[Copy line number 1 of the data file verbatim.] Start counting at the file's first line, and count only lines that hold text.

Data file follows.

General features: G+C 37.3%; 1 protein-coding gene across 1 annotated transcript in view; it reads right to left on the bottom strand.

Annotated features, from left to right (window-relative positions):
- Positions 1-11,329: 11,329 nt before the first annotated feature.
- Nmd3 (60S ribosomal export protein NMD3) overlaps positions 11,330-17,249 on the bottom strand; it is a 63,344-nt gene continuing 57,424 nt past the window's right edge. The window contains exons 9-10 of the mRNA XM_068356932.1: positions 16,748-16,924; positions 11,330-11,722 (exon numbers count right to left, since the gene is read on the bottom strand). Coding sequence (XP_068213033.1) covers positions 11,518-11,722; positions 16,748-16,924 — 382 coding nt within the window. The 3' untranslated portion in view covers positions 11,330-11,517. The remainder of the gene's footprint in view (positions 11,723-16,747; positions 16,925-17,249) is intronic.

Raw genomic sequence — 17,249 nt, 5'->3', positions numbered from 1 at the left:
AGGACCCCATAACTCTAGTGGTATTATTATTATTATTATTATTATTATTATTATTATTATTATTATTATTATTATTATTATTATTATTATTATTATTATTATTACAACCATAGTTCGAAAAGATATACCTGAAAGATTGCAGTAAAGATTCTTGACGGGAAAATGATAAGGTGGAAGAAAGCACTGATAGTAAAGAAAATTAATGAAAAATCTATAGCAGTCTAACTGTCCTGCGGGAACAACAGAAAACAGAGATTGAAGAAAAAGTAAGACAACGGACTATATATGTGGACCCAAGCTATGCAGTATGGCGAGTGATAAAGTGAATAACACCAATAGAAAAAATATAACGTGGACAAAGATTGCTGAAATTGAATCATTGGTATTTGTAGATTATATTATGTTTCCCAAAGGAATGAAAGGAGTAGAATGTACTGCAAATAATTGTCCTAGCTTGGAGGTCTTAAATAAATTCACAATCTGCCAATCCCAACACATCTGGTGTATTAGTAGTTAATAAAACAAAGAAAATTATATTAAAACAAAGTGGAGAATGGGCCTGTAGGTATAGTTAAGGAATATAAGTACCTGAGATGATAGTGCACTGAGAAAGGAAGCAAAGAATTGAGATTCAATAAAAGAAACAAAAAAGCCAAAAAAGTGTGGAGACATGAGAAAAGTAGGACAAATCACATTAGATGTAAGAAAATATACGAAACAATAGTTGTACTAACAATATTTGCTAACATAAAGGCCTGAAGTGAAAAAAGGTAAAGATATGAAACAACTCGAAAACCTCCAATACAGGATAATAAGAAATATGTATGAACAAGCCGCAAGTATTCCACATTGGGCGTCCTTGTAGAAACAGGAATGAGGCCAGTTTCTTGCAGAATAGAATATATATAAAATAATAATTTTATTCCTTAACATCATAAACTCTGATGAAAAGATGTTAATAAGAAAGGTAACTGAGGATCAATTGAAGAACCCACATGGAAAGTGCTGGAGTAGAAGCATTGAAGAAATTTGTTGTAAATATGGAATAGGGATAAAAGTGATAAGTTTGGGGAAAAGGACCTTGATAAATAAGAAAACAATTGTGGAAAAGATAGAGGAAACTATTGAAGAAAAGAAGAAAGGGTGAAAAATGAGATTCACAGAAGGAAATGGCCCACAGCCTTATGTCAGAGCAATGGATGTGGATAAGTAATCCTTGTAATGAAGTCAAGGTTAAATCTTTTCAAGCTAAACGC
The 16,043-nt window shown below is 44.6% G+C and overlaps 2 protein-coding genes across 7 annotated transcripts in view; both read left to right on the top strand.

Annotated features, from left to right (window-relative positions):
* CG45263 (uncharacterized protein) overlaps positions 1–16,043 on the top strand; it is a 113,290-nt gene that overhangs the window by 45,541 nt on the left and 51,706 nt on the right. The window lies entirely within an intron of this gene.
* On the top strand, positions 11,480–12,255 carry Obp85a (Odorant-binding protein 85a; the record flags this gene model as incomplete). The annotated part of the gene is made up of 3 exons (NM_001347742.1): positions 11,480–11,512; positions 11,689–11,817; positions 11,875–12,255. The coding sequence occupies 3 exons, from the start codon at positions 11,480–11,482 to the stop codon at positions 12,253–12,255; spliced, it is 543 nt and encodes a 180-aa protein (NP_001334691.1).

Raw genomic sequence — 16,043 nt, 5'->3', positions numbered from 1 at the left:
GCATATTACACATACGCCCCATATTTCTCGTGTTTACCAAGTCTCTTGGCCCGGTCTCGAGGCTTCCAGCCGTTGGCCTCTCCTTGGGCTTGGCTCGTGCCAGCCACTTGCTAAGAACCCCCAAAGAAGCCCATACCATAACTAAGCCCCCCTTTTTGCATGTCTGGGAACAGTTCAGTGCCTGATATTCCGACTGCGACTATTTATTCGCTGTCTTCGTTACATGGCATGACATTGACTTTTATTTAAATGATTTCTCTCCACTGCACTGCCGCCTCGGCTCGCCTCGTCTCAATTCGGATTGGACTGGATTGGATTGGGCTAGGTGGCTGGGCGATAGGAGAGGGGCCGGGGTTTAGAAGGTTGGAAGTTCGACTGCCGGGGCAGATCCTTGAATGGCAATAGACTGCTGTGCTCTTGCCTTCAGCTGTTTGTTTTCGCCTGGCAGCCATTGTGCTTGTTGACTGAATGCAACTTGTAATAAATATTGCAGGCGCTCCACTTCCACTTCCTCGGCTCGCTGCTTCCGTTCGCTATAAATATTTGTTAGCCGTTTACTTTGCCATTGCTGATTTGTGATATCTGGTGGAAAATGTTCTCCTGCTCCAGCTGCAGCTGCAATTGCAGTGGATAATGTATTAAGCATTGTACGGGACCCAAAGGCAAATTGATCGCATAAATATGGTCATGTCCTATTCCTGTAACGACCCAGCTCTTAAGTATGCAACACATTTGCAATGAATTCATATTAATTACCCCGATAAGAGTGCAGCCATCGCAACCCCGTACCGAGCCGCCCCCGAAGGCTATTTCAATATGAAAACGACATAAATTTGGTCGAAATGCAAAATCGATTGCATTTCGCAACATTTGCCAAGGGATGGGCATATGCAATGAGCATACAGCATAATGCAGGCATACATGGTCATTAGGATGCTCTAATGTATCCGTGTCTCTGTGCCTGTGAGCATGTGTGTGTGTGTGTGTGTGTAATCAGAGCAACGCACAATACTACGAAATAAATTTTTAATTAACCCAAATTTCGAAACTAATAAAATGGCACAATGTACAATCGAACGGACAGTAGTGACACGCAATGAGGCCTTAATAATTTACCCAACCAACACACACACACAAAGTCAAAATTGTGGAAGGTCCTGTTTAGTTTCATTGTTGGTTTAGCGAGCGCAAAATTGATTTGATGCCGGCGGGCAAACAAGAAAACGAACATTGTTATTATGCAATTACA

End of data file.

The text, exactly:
General features: G+C 37.3%; 1 protein-coding gene across 1 annotated transcript in view; it reads right to left on the bottom strand.